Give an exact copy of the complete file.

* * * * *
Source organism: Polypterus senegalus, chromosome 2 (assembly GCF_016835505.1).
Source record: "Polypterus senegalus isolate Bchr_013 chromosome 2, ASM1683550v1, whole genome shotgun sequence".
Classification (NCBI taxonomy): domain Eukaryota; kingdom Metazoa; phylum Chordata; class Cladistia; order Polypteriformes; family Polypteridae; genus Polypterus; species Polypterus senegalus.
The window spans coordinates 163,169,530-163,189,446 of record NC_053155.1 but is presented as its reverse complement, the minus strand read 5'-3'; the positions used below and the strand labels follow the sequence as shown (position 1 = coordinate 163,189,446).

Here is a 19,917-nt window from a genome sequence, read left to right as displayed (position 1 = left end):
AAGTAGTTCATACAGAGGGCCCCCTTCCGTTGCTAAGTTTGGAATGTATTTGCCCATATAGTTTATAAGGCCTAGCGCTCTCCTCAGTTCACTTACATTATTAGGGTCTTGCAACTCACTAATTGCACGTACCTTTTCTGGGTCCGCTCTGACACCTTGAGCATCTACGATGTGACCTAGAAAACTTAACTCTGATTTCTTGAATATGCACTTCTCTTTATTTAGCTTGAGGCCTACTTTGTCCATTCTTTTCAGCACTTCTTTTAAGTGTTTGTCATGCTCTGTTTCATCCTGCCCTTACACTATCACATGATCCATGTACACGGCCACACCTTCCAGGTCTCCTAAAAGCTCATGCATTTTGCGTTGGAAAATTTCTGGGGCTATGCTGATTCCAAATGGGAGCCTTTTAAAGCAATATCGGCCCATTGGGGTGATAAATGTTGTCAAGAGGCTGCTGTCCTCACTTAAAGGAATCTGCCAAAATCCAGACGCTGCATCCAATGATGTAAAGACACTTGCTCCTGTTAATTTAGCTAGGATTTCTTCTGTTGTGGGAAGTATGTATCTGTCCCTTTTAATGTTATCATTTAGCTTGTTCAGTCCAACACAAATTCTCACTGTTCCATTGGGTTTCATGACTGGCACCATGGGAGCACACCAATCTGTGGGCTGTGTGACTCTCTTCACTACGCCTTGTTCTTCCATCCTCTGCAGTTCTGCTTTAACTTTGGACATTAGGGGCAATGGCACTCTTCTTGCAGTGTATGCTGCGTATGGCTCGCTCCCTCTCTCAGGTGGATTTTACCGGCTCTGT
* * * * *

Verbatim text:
Source organism: Polypterus senegalus, chromosome 2 (assembly GCF_016835505.1).
Source record: "Polypterus senegalus isolate Bchr_013 chromosome 2, ASM1683550v1, whole genome shotgun sequence".
Classification (NCBI taxonomy): domain Eukaryota; kingdom Metazoa; phylum Chordata; class Cladistia; order Polypteriformes; family Polypteridae; genus Polypterus; species Polypterus senegalus.
The window spans coordinates 163,169,530-163,189,446 of record NC_053155.1 but is presented as its reverse complement, the minus strand read 5'-3'; the positions used below and the strand labels follow the sequence as shown (position 1 = coordinate 163,189,446).

Here is a 19,917-nt window from a genome sequence, read left to right as displayed (position 1 = left end):
AAGTAGTTCATACAGAGGGCCCCCTTCCGTTGCTAAGTTTGGAATGTATTTGCCCATATAGTTTATAAGGCCTAGCGCTCTCCTCAGTTCACTTACATTATTAGGGTCTTGCAACTCACTAATTGCACGTACCTTTTCTGGGTCCGCTCTGACACCTTGAGCATCTACGATGTGACCTAGAAAACTTAACTCTGATTTCTTGAATATGCACTTCTCTTTATTTAGCTTGAGGCCTACTTTGTCCATTCTTTTCAGCACTTCTTTTAAGTGTTTGTCATGCTCTGTTTCATCCTGCCCTTACACTATCACATGATCCATGTACACGGCCACACCTTCCAGGTCTCCTAAAAGCTCATGCATTTTGCGTTGGAAAATTTCTGGGGCTATGCTGATTCCAAATGGGAGCCTTTTAAAGCAATATCGGCCCATTGGGGTGATAAATGTTGTCAAGAGGCTGCTGTCCTCACTTAAAGGAATCTGCCAAAATCCAGACGCTGCATCCAATGATGTAAAGACACTTGCTCCTGTTAATTTAGCTAGGATTTCTTCTGTTGTGGGAAGTATGTATCTGTCCCTTTTAATGTTATCATTTAGCTTGTTCAGTCCAACACAAATTCTCACTGTTCCATTGGGTTTCATGACTGGCACCATGGGAGCACACCAATCTGTGGGCTGTGTGACTCTCTTCACTACGCCTTGTTCTTCCATCCTCTGCAGTTCTGCTTTAACTTTGGACATTAGGGGCAATGGCACTCTTCTTGCAGTGTATGCTGCGTATGGCTCGCTCCCTCTCTCAGGTGGATTTTACCGGCTCTGT